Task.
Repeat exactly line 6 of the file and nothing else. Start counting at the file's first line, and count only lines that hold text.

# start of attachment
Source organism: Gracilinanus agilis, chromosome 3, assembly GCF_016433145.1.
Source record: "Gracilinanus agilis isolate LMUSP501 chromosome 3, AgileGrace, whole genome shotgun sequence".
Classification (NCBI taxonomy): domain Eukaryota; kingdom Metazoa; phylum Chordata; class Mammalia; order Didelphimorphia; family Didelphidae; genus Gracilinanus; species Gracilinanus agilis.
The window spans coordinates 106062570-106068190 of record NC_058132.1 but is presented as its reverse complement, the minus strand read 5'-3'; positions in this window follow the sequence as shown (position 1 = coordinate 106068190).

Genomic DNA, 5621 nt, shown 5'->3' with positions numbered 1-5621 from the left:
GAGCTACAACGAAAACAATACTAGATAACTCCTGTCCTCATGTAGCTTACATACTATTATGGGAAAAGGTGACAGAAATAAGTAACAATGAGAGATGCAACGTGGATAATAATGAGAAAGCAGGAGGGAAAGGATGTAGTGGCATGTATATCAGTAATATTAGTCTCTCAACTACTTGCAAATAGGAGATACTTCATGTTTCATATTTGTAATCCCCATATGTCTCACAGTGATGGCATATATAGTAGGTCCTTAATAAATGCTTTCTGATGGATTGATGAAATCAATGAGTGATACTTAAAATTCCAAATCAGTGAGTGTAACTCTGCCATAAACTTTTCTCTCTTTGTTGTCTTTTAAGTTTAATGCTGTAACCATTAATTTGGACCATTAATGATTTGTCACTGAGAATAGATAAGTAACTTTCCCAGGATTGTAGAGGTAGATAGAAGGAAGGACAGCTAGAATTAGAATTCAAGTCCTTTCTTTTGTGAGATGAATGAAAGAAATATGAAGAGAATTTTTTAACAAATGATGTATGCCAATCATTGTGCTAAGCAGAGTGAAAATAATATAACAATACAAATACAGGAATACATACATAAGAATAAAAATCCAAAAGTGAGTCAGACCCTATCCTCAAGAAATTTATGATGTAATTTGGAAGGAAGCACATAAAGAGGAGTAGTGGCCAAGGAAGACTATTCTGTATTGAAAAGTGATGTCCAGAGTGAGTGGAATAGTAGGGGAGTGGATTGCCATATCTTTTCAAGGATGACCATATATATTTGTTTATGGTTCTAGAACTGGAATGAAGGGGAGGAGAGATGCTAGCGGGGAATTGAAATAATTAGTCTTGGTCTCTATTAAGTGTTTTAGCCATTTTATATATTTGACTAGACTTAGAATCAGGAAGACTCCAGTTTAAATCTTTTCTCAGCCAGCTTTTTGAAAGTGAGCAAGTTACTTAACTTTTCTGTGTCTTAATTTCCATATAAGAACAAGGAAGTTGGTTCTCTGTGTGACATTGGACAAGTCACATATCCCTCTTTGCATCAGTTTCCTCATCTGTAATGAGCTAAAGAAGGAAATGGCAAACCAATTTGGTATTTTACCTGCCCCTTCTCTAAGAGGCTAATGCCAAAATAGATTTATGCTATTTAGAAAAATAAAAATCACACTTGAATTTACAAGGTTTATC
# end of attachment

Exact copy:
GAGCTACAACGAAAACAATACTAGATAACTCCTGTCCTCATGTAGCTTACATACTATTATGGGAAAAGGTGACAGAAATAAGTAACAATGAGAGATGCAACGTGGATAATAATGAGAAAGCAGGAGGGAAAGGATGTAGTGGCATGTATATCAGTAATATTAGTCTCTCAACTACTTGCAAATAGGAGATACTTCATGTTTCATATTTGTAATCCCCATATGTCTCACAGTGATGGCATATATAGTAGGTCCTTAATAAATGCTTTCTGATGGATTGATGAAATCAATGAGTGATACTTAAAATTCCAAATCAGTGAGTGTAACTCTGCCATAAACTTTTCTCTCTTTGTTGTCTTTTAAGTTTAATGCTGTAACCATTAATTTGGACCATTAATGATTTGTCACTGAGAATAGATAAGTAACTTTCCCAGGATTGTAGAGGTAGATAGAAGGAAGGACAGCTAGAATTAGAATTCAAGTCCTTTCTTTTGTGAGATGAATGAAAGAAATATGAAGAGAATTTTTTAACAAATGATGTATGCCAATCATTGTGCTAAGCAGAGTGAAAATAATATAACAATACAAATACAGGAATACATACATAAGAATAAAAATCCAAAAGTGAGTCAGACCCTATCCTCAAGAAATTTATGATGTAATTTGGAAGGAAGCACATAAAGAGGAGTAGTGGCCAAGGAAGACTATTCTGTATTGAAAAGTGATGTCCAGAGTGAGTGGAATAGTAGGGGAGTGGATTGCCATATCTTTTCAAGGATGACCATATATATTTGTTTATGGTTCTAGAACTGGAATGAAGGGGAGGAGAGATGCTAGCGGGGAATTGAAATAATTAGTCTTGGTCTCTATTAAGTGTTTTAGCCATTTTATATATTTGACTAGACTTAGAATCAGGAAGACTCCAGTTTAAATCTTTTCTCAGCCAGCTTTTTGAAAGTGAGCAAGTTACTTAACTTTTCTGTGTCTTAATTTCCATATAAGAACAAGGAAGTTGGTTCTCTGTGTGACATTGGACAAGTCACATATCCCTCTTTGCATCAGTTTCCTCATCTGTAATGAGCTAAAGAAGGAAATGGCAAACCAATTTGGTATTTTACCTGCCCCTTCTCTAAGAGGCTAATGCCAAAATAGATTTATGCTATTTAGAAAAATAAAAATCACACTTGAATTTACAAGGTTTATC